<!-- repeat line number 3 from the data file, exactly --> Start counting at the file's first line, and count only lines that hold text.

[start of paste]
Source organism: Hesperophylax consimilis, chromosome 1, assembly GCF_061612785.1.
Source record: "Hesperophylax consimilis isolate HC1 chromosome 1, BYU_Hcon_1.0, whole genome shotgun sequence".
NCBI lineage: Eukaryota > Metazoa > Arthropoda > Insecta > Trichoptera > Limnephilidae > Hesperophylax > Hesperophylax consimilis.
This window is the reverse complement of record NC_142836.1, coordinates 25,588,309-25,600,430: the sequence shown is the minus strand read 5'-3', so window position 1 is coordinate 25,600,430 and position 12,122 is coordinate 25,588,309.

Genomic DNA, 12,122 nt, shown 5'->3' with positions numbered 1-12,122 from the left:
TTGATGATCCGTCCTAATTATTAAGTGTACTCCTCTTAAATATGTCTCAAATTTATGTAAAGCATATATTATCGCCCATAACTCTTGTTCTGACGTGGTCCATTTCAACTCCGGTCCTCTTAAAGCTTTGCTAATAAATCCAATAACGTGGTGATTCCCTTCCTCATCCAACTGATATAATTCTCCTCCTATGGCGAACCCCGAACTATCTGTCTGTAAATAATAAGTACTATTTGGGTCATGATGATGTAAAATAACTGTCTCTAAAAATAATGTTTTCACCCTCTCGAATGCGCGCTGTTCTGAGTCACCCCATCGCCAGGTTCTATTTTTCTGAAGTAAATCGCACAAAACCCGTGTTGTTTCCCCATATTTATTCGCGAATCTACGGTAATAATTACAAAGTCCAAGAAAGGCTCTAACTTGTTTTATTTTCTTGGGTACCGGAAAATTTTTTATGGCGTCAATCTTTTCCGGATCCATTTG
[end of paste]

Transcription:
NCBI lineage: Eukaryota > Metazoa > Arthropoda > Insecta > Trichoptera > Limnephilidae > Hesperophylax > Hesperophylax consimilis.